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To escape ‘black dog’ of depression following military defeats, Winston Churchill turned to painting

Mildred Lane Kemper Art Museum
Winston Churchill's “Beach at Walmer.”";s:

Defeat is not one of the primary words associated with Sir Winston Churchill’s career. He won the Nobel Prize for Literature in 1953, he gave the prophetic “Iron Curtain Speech” at Westminster College in 1946, and, most importantly, he emerged victorious during World War II as the Prime Minister of the United Kingdom. What many people don’t know is that Churchill did in fact experience the agony of defeat…and that’s what fueled his second life as a painter.

Churchill’s best paintings are now being displayed at the Mildred Lane Kemper Art Museum at Washington University in collaboration with the National Churchill Museum at Westminster College in Fulton. This year marks the 50th anniversary of Churchill’s death and the 100th anniversary of his first painting.

Timothy Riley, the exhibition’s curator, said that Churchill began painting in 1915 at the age of 40 after his first large-scale defeat, during World War I.

“He was a late bloomer as far as painting was concerned,” Riley said. “There’s really no evidence as a child that Churchill was interested in the arts in any way. He liked to play with lead soldiers, and really launched his military career that way. It was a successful military career. We think of him as a World War II war leader, but he was very involved in World War I.”

"To escape this very dark moment in his life he began to put very bright colors on the canvas. He found that painting lifted him out of despair. He never turned back."

Churchill served as the First Lord of the Admiralty until he led the disastrous Gallipoli Campaign against the Ottoman Empire, which had over 180,000 Allied casualties, and was forced to resign. Riley said his friends and family saw him as a politically and militarily failed man—Churchill succumbed to his “black dog” of depression.

“To escape this very dark moment in his life he began to put very bright colors on the canvas,” Riley said. “He found that painting lifted him out of despair. He never turned back. From 1915 through the end of his career, he continued to paint.”

Churchill once again leaned on painting as an outlet for his depression when he was not re-elected as prime minister of the UK following World War II. In fact, when he came to Missouri in 1946 at the invitation of President Harry S. Truman to give the famous Iron Curtain speech, he was unemployed. Directly prior to his visit to Fulton, he stopped in Miami first to paint.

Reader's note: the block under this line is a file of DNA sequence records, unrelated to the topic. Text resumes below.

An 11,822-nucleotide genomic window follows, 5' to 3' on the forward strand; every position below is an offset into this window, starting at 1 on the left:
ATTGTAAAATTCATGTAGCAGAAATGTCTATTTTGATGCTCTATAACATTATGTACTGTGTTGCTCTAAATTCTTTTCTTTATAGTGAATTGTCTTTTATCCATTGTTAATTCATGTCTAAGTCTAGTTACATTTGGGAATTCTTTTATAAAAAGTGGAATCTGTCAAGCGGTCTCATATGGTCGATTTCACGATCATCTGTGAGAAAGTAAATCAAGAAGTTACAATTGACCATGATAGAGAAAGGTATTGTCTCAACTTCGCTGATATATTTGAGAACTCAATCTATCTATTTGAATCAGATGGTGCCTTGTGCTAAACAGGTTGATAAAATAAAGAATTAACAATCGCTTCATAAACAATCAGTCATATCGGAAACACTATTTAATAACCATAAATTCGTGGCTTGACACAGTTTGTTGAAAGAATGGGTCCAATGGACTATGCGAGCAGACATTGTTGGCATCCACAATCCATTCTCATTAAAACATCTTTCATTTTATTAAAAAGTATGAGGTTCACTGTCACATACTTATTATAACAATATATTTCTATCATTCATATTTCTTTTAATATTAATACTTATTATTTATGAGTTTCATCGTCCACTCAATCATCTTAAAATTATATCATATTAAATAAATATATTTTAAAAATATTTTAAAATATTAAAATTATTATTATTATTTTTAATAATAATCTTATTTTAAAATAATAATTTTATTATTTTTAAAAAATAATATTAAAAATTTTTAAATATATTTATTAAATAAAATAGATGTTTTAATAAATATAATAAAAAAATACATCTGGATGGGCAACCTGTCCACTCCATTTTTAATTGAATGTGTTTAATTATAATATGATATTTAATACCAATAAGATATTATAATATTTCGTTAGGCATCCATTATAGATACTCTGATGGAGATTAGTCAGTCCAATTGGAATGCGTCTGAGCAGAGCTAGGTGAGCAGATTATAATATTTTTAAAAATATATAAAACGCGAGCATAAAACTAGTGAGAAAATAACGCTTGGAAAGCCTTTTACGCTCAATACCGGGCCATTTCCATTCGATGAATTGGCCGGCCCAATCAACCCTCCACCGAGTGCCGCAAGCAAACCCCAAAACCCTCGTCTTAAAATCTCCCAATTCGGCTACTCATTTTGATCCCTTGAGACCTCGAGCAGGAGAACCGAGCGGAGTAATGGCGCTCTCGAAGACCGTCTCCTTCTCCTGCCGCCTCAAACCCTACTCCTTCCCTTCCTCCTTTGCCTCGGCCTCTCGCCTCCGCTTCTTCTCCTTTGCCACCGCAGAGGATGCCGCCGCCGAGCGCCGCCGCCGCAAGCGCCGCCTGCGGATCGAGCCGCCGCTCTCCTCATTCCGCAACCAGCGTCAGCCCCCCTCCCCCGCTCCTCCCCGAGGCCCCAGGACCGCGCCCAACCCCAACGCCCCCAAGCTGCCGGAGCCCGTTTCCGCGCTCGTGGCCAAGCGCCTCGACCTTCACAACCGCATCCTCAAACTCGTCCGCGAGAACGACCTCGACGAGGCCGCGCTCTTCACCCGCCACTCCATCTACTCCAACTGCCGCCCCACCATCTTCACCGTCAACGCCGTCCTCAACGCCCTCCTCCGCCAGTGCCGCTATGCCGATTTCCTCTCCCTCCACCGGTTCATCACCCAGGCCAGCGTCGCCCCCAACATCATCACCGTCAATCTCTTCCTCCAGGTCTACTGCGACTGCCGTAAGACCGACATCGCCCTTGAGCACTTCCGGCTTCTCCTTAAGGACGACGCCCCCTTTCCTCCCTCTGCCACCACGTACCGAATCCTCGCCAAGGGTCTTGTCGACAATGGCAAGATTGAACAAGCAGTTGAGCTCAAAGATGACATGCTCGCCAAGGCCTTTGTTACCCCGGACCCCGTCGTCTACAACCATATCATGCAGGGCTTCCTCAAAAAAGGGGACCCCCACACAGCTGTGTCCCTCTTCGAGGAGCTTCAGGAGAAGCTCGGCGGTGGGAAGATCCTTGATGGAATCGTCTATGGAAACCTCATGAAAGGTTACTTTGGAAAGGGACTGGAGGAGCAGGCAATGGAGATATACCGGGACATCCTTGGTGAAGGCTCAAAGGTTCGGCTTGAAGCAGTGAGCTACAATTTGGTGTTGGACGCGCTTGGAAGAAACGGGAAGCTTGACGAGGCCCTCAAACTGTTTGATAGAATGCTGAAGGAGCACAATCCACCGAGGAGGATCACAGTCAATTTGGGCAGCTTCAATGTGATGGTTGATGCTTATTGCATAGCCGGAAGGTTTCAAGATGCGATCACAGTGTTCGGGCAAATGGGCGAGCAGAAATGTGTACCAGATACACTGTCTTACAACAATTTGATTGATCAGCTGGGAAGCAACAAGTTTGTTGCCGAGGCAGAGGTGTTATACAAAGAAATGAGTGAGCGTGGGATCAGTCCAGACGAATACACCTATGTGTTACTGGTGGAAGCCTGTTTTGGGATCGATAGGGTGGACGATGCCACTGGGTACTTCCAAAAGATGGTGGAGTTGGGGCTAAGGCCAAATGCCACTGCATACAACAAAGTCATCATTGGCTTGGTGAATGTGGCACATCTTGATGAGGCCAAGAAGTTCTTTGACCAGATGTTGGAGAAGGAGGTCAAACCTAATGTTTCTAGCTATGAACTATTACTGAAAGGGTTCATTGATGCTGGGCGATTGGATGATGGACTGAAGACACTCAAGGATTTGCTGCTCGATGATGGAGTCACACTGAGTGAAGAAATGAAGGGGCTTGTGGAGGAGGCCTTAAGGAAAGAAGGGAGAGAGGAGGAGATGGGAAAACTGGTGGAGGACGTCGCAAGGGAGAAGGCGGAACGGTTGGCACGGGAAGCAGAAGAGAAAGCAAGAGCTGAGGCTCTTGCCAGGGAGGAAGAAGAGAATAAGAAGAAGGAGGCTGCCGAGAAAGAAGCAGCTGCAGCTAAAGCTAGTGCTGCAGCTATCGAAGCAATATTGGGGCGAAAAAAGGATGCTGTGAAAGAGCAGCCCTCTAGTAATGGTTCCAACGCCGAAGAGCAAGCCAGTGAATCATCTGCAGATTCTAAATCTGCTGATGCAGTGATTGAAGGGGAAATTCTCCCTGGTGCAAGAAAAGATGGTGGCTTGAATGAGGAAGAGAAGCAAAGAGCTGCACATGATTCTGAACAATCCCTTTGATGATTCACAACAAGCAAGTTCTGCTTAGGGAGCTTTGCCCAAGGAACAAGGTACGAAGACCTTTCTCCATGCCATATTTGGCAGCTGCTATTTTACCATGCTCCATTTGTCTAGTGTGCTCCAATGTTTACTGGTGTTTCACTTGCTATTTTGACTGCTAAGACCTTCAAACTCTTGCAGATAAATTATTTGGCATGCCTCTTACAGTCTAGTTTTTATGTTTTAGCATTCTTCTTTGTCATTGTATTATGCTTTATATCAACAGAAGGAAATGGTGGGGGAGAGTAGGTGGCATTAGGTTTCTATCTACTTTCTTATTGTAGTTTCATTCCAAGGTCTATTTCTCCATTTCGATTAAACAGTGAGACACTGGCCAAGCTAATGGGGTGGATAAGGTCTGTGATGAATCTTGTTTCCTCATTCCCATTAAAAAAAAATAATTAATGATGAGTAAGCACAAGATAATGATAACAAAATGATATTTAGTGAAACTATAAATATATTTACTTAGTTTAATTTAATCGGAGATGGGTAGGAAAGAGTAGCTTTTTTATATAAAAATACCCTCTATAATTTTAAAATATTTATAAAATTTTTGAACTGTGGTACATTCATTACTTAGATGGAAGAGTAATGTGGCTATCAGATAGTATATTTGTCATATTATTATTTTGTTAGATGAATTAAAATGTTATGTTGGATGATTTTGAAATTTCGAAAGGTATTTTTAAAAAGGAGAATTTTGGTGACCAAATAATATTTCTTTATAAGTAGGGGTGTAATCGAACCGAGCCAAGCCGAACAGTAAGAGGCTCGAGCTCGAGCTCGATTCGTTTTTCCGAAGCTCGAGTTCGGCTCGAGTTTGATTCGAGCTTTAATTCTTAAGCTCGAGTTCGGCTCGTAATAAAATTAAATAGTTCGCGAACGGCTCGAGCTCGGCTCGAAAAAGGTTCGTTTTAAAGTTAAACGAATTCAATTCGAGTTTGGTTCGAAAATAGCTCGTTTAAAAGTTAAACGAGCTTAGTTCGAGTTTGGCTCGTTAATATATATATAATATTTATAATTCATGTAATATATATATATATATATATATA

His travel easel from that trip is displayed at the Kemper, along with a painting he did of a sunset in Marrakesh that he witnessed with President Franklin Delano Roosevelt when they attended the Casablanca Conference in 1943. It was the only painting he made during World War II.

Credit Mildred Lane Kemper Art Museum
Winston Churchill's "Valley of Ourika and Atlas Mountains."

By seeing the works of Churchill on display, one can better understand him as both a man and as a military leader. Of particular note is a painting called “Beach at Walmer,” which he painting in 1938, before the start of World War II.

Depicted is a family playing in the surf, at a beach looking over the English Channel toward continental Europe. In the foreground sits a menacing Napoleonic cannon also pointed in the direction of their gaze.

“It is unusual,” Riley said. “It is one of the very few paintings that mixes painting and politics for Churchill.”

Churchill was one of the lone voices in Britain at the time trying to call attention to the looming threat of Nazi Germany. At the time he painted the beach scene, the Munich Agreement had just been signed by Prime Minister Neville Chamberlain, appeasing the Nazis from engaging in war by handing over parts of Czechoslovakia. The cannon looming in the foreground of the pleasant beach scene was Churchill’s response to such policies while his hands were tied politically.

There are 47 total canvases on display at the museum, along with the only sculpture Churchill ever made. 

"Amateur, the root, means love. Love what you do. Churchill certainly loved, he had a passion for, painting."

The exhibit combines paintings from private U.S. collectors, Churchill’s family home at Chartwell and the Royal Academy of London.

“Churchill during his lifetime did not exhibit his works,” Riley said. “He was an amateur painter and took every effort to emphasize that when he spoke about his accomplishments.”

However, Riley said, that doesn’t mean that the paintings are of bad quality by anyone else’s standards.

“Amateur, the root, means love,” Riley said. “Love what you do. Churchill certainly loved, he had a passion for, painting.”

Related Event

What: "The Paintings of Sir Winston Churchill"
When: Friday, Nov. 13, 2015 – Feb. 14, 2016
11 a.m. - 5 p.m. daily except Tuesdays and from 11 a.m. to 8 p.m. on the first Friday of the month. The museum is closed on Tuesdays.
Where: Mildred Lane Kemper Art Museum located on Washington University's Danforth Campus near the intersection of Skinker and Forsyth boulevards.
More information.

“Cityscape” is produced by Mary EdwardsAlex Heuer, and Kelly Moffitt. The show is sponsored in part by the Missouri Arts Council, the Regional Arts Commission, and the Arts and Education Council of Greater St. Louis.    

Kelly Moffitt joined St. Louis Public Radio in 2015 as an online producer for St. Louis Public Radio's talk shows St. Louis on the Air.

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